News, analysis, comment and updates from ICLR's case law and UK legislation platform


Solicitor’s retainer and professional privilege after S v S

David Burrows considers practitioner issues arising in a recent case in which a husband applied for an injunction to prevent a firm of solicitors, with whom he had previously had a preliminary consultation, from acting for his wife in divorce proceedings between them, and ponders an unexplained reference to ‘skull painting’…   The ‘blasé’ evidence Continue reading

Media Litigation: a new approach

Earlier this year Mr Justice Warby was appointed to the newly created role of Judge in Charge of the Media and Communications List. We look at what this means in practice and how it will affect the future management of High Court media claims. The new list Speaking at the Annual Conference of the Media Continue reading

The Court of the Future: HMCTS Change Event at MOJ

On 2 November 2017 the Ministry of Justice hosted an HMCTS Public Community Change Event to showcase some of the work being done in the course of its current £1bn overhaul of the court system. Paul Magrath was there. [Post updated 17/11/17.] The Ministry of Justice in St James is an imposing and somewhat dystopian Continue reading

Judges on Twitter: lowering the bar or shattering the mystique?

Paul Magrath wonders how seriously we should take the prospect of judges and court staff engaging with the public on social media The traditional and until recently the official view was that, in order to maintain public respect for their office, judges should not engage in public discourse outside the courtroom. They could write legal articles Continue reading

Ways into law: Dining in hall — tradition or torment?

A debate has been raging on Twitter about dining in hall in the Inns of Court. It’s a tradition that goes back centuries, but in recent years the requirement to complete a certain number of dinners to qualify as a barrister has grown less and less significant. The question is, should they be abandoned altogether Continue reading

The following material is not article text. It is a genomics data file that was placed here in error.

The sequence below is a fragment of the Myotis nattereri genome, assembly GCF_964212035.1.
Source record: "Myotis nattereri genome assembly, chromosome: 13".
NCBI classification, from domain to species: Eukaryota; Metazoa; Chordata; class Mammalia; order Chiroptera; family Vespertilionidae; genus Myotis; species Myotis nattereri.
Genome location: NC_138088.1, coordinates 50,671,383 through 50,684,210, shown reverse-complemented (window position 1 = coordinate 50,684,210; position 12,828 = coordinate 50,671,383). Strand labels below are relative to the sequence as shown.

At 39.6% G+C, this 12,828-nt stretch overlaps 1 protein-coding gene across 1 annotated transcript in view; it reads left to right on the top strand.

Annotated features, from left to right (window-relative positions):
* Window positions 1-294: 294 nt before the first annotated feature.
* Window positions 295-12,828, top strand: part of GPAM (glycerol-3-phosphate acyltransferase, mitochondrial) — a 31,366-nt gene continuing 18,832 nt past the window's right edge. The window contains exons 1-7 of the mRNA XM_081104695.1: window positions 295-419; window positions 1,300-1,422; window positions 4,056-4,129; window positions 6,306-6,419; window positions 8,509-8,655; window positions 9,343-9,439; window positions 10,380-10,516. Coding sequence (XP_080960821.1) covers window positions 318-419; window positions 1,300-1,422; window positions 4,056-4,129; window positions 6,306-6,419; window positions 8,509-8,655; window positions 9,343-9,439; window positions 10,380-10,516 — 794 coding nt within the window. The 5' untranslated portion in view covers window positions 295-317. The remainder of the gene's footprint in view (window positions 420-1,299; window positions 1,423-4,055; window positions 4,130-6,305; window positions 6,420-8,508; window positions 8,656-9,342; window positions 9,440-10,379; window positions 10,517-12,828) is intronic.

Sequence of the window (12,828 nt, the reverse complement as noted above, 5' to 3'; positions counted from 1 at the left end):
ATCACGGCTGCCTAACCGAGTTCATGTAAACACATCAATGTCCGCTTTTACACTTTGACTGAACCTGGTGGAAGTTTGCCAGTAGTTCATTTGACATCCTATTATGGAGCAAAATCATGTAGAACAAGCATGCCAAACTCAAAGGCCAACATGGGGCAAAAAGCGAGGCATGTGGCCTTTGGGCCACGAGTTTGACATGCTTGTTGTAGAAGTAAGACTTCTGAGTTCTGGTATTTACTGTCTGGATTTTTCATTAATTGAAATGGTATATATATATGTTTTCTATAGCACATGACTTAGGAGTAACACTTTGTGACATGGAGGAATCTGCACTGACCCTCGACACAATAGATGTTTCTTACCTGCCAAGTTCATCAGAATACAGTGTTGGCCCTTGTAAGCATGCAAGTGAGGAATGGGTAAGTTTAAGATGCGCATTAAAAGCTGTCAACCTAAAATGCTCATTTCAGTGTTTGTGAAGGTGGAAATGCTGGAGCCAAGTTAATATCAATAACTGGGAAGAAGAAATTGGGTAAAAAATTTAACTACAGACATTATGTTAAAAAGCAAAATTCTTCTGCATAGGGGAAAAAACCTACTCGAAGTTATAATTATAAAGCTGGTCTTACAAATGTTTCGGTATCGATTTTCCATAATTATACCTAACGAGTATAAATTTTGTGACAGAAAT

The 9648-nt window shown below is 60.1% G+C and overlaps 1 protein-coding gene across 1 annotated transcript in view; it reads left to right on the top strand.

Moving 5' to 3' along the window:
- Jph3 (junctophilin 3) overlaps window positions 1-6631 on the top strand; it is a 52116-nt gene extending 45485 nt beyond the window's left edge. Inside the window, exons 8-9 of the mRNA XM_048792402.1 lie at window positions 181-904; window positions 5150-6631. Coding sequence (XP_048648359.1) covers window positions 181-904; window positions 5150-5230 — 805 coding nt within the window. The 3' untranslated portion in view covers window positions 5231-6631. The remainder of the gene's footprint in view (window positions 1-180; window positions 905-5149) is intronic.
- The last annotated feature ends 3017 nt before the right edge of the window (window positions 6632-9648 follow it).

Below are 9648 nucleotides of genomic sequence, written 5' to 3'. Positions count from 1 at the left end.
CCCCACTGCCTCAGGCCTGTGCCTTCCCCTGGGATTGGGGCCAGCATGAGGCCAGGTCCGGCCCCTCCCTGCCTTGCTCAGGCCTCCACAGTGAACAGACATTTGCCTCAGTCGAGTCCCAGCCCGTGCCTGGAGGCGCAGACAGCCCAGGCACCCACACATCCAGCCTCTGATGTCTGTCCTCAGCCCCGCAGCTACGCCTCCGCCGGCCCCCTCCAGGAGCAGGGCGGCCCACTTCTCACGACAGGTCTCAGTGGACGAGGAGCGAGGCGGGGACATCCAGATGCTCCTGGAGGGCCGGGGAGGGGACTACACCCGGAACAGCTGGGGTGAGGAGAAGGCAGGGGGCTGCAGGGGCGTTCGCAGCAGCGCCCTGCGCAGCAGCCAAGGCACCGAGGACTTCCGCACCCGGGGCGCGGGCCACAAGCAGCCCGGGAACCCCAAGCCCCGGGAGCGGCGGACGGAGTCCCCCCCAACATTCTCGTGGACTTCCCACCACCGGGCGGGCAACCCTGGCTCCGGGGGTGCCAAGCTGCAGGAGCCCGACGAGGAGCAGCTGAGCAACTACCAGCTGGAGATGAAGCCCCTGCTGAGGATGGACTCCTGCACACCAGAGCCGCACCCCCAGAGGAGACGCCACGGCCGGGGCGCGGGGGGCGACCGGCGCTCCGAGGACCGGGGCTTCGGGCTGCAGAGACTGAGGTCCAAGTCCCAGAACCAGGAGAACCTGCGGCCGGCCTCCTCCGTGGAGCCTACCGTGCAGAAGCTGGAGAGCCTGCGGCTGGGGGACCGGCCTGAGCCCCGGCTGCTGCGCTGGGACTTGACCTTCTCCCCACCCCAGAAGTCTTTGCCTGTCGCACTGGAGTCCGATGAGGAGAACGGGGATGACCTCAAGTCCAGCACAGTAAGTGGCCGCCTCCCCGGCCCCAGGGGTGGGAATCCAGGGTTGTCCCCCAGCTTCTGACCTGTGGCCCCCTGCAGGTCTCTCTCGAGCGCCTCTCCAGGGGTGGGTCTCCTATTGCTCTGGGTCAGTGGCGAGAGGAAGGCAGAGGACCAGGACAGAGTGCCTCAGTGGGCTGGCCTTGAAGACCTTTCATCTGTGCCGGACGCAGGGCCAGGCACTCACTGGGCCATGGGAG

A sad farewell to Solicitors’ Journal

When ICLR was founded in 1865, the Solicitors Journal was already almost a decade old. For many years, the two publishers have been associated, principally through the legal case summaries which ICLR’s reporters have contributed to the magazine. Earlier this month, the journal’s current owners made the no doubt agonising decision to close it down. Continue reading

The legacy of LASPO

It is four years since the Legal Aid, Sentencing and Punishment of Offenders Act 2012 came into effect, on April Fool’s day 2013. The Act itself was passed five years ago. Its effects, as we predicted at the time, have been seismic. Image: The Manifesto of Justice (from UK General Election 2015) The policy behind the Continue reading

McKenzie Friendly fire?

The controversy over so-called ‘professional’ or paid McKenzie Friends  flared up again last week. Paul Magrath reports on what is often a regulatory minefield. Image from McKenzie Friends Marketplace website A new outfit, called McKenzie Friends Marketplace (MFM) has been set up by Fraser Matcham, a second year law student in London, as a sort of Continue reading

Justice down the rabbit-hole: Fulford LJ on the Rise of the Cyber Judge

With the creation of the online court, the principle of open justice must not be overlooked, said Lord Justice Fulford, giving the annual University of Sussex Draper Lecture 2016 at the Law Society on Tuesday, 8 November. Justice, he said, must not “disappear down an Alice-style rabbit-hole”. But it soon became clear to many in Continue reading

Regulation roundabout: legal services at a critical turning – where to now?

A number of stories about legal services regulation have surfaced over the last few months, some of them calling into question the future of legal regulation, if not the professions they regulate, and most of them pointing back in some way to the regulators’ regulator, the Legal Services Board (LSB). This roundup covers the most interesting or Continue reading